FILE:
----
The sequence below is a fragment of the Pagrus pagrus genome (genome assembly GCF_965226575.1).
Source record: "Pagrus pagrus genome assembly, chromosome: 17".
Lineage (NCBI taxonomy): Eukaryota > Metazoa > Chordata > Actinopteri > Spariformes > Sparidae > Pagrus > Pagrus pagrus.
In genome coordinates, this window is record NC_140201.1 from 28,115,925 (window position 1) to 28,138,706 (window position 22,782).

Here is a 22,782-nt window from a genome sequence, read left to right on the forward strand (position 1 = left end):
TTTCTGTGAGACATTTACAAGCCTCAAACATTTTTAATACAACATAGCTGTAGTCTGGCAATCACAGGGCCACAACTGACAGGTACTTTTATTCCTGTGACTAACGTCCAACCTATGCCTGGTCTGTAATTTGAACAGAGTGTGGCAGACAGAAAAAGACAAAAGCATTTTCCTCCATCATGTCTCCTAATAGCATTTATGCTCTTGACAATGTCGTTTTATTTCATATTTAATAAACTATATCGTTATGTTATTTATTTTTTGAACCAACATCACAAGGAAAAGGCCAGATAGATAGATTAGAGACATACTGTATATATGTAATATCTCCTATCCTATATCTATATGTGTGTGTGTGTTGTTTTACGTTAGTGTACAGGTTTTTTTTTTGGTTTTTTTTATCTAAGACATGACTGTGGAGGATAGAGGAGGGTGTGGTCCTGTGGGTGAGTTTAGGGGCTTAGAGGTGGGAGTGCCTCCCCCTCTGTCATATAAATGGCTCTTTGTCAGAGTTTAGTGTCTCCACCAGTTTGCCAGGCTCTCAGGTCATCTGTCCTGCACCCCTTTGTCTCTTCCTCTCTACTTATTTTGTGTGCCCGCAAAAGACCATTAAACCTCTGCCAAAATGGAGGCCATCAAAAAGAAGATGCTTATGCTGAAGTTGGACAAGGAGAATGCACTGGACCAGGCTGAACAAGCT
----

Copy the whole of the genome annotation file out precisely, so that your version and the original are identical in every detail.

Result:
The sequence below is a fragment of the Pagrus pagrus genome (genome assembly GCF_965226575.1).
Source record: "Pagrus pagrus genome assembly, chromosome: 17".
Lineage (NCBI taxonomy): Eukaryota > Metazoa > Chordata > Actinopteri > Spariformes > Sparidae > Pagrus > Pagrus pagrus.
In genome coordinates, this window is record NC_140201.1 from 28,115,925 (window position 1) to 28,138,706 (window position 22,782).

Here is a 22,782-nt window from a genome sequence, read left to right on the forward strand (position 1 = left end):
TTTCTGTGAGACATTTACAAGCCTCAAACATTTTTAATACAACATAGCTGTAGTCTGGCAATCACAGGGCCACAACTGACAGGTACTTTTATTCCTGTGACTAACGTCCAACCTATGCCTGGTCTGTAATTTGAACAGAGTGTGGCAGACAGAAAAAGACAAAAGCATTTTCCTCCATCATGTCTCCTAATAGCATTTATGCTCTTGACAATGTCGTTTTATTTCATATTTAATAAACTATATCGTTATGTTATTTATTTTTTGAACCAACATCACAAGGAAAAGGCCAGATAGATAGATTAGAGACATACTGTATATATGTAATATCTCCTATCCTATATCTATATGTGTGTGTGTGTTGTTTTACGTTAGTGTACAGGTTTTTTTTTTGGTTTTTTTTATCTAAGACATGACTGTGGAGGATAGAGGAGGGTGTGGTCCTGTGGGTGAGTTTAGGGGCTTAGAGGTGGGAGTGCCTCCCCCTCTGTCATATAAATGGCTCTTTGTCAGAGTTTAGTGTCTCCACCAGTTTGCCAGGCTCTCAGGTCATCTGTCCTGCACCCCTTTGTCTCTTCCTCTCTACTTATTTTGTGTGCCCGCAAAAGACCATTAAACCTCTGCCAAAATGGAGGCCATCAAAAAGAAGATGCTTATGCTGAAGTTGGACAAGGAGAATGCACTGGACCAGGCTGAACAAGCT